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Sanjay Manjrekar

Chinks in India's T20 batting, not bowling

For a change, it is the bowling line-up that gives cause for optimism

Sanjay Manjrekar
Sanjay Manjrekar
Ashish Nehra bowls with a plan for every batsman  •  Associated Press

Ashish Nehra bowls with a plan for every batsman  •  Associated Press

Five ICC World T20 championships have given us five different winners. This tells you something about the T20 format, and also about the tournament.
A No. 11 batsman throws his bat at two good balls: one takes the inside edge and goes to fine leg for four, and the other over the keeper for four, and the game is won or lost for a team. Such is the nature of T20 cricket.
A relatively long T20 tournament, though, gives you a fair idea about how good a team really is. The World T20 will tell you which team played the best cricket over the course of six matches.
India have won five of their last six T20 games now and are in good rhythm. Most importantly, MS Dhoni's self-confidence as captain ought to be a lot stronger now than a few months ago.
Some may argue about the credibility of the recent wins against an Australian side that experimented with players every game, and a Sri Lankan team sans its stalwarts, but there are a few things to like about this Indian T20 team, and they are mostly to do with their bowling.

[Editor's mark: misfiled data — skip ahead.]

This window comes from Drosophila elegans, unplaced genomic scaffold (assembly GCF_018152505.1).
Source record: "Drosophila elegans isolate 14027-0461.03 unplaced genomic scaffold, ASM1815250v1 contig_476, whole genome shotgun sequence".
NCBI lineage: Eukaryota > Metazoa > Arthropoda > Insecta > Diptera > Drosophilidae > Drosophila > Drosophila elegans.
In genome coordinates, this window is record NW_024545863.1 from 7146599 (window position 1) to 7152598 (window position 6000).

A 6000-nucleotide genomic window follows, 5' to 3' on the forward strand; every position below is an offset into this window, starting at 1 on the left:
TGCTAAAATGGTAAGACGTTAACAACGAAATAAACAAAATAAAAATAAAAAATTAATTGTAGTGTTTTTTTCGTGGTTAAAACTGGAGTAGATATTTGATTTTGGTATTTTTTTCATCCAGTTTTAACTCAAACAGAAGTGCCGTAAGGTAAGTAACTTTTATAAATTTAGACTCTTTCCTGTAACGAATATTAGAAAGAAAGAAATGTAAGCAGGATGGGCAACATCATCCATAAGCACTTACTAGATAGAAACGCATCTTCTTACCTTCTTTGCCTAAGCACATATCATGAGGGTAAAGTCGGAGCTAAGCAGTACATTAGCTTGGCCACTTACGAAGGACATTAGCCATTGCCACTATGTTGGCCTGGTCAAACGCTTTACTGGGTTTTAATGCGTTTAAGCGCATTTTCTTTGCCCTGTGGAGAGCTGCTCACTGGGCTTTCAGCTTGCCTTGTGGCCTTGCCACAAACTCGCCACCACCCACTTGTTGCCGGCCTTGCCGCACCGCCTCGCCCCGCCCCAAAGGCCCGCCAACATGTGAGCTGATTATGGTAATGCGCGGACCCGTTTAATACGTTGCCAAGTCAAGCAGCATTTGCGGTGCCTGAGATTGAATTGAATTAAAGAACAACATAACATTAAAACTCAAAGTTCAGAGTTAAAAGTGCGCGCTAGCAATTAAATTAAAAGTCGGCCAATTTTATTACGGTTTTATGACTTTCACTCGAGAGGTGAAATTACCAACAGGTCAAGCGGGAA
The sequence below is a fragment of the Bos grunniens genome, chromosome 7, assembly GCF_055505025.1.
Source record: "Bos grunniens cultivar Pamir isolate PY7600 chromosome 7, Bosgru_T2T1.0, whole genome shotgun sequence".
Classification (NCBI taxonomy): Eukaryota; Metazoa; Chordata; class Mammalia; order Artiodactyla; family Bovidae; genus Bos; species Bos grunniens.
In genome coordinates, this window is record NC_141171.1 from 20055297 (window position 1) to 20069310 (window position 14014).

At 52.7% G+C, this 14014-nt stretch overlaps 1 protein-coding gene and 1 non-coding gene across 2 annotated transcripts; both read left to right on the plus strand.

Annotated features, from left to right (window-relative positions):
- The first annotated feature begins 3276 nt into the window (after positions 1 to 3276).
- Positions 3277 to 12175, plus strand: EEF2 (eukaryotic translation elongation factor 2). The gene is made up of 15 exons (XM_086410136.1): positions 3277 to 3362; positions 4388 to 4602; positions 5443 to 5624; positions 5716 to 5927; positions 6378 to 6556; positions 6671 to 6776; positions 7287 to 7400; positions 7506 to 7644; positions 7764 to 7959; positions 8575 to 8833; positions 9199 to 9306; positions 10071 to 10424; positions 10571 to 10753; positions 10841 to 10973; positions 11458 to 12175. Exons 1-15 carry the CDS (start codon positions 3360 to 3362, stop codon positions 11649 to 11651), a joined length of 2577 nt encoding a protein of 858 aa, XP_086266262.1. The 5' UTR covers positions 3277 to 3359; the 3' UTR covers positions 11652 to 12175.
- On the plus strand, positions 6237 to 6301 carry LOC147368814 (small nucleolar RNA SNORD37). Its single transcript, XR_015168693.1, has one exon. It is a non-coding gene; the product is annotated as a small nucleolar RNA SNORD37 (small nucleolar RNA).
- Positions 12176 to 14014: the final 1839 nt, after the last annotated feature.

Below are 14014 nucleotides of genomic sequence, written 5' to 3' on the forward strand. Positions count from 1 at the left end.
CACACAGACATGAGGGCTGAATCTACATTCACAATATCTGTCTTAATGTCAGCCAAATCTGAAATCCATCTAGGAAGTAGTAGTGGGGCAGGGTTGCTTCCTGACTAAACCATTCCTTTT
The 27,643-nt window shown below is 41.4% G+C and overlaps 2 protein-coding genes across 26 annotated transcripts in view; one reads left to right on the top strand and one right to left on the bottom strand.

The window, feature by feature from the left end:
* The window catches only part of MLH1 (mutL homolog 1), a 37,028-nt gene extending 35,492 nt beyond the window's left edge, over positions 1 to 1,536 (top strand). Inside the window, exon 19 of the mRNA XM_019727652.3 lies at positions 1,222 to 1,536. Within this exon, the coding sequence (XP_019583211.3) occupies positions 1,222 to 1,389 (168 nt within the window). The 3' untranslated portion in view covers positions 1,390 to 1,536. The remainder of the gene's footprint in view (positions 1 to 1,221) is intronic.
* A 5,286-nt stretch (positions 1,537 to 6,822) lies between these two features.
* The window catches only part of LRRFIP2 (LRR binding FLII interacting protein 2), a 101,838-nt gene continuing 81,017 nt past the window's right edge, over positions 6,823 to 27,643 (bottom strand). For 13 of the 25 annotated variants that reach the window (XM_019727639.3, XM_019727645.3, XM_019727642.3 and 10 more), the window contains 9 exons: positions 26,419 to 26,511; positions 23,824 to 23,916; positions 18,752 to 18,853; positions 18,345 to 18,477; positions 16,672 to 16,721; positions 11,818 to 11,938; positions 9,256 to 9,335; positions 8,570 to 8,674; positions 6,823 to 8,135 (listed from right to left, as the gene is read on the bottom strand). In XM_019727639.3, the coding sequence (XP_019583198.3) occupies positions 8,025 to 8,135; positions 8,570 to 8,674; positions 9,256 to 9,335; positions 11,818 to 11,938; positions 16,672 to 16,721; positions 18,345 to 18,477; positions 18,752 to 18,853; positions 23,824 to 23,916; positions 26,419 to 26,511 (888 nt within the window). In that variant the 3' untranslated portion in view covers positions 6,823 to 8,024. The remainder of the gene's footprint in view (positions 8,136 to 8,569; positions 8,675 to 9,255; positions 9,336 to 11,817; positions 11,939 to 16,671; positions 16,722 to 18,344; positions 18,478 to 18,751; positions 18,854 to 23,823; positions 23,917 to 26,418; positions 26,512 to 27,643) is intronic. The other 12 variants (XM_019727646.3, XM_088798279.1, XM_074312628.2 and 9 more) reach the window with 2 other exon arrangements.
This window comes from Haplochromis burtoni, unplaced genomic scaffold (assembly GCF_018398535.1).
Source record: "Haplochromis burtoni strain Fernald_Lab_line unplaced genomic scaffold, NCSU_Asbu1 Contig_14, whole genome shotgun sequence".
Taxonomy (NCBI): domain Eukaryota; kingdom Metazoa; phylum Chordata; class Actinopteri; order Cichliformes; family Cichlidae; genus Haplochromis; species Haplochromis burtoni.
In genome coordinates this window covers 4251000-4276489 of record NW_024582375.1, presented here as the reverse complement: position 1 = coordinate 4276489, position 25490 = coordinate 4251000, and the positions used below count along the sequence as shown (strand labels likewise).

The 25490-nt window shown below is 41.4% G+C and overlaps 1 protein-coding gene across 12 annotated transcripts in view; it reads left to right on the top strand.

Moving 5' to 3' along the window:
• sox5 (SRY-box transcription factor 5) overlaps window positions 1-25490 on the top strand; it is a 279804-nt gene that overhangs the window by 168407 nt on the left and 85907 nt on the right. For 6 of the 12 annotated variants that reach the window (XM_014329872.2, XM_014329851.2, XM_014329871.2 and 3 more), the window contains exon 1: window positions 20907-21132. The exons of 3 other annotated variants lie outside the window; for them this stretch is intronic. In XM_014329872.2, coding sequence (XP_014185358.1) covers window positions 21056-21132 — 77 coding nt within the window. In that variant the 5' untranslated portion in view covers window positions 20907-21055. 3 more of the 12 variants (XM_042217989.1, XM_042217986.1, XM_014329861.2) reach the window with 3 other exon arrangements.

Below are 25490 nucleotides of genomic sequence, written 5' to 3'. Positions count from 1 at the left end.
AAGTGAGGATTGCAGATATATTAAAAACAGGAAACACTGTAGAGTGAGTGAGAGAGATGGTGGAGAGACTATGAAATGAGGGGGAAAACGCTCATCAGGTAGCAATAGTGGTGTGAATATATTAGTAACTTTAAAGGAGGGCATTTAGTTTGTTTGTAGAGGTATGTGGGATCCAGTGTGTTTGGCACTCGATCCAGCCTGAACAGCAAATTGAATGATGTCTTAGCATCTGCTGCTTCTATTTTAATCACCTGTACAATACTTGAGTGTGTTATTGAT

The usual suspects, Bhuvneshwar Kumar, Ishant Sharma and Umesh Yadav haven't figured in this latest run of wins, which is good sign. Once Bhuvneshwar gave up on swinging the ball, he, like Ishant, has been completely at the mercy of the batsmen, rarely inducing mistakes.
Ashish Nehra's selection has been among India's smartest in recent times. In fact, the way he has bowled so far on this latest comeback has enlightened us about the inadequacies of Umesh as a limited-overs seam bowler. When Nehra runs in to bowl, you can sense that there is a plan in his mind about where specifically to bowl to a particular batsman. By contrast, the likes of Umesh seem to just run in. This is making a huge difference. Nehra, thanks to his cricket smarts from an earlier era, is able to get the wickets of batsmen early before they do permanent damage to India's cause. It's nice to see a bowler from an earlier generation perform among players much younger than him.
In Jasprit Bumrah, India finally have a bowler who can deliver yorkers at will, and at pace too. I thought Mohammed Shami was going to be this bowler for India when I saw him the first time.
Bumrah's yorkers have a nice little dip in trajectory as the ball gets close to the batsman, making them even more difficult to get under. Now those are really good yorkers.
Because he is generally bowling yorkers when under pressure, Bumrah gets you wickets: batsmen miss, he hits. I know it's 2016, but the good old yorker is still a very handy ball to have in limited-overs cricket, as Yuvraj Singh confirmed to me recently during a chat.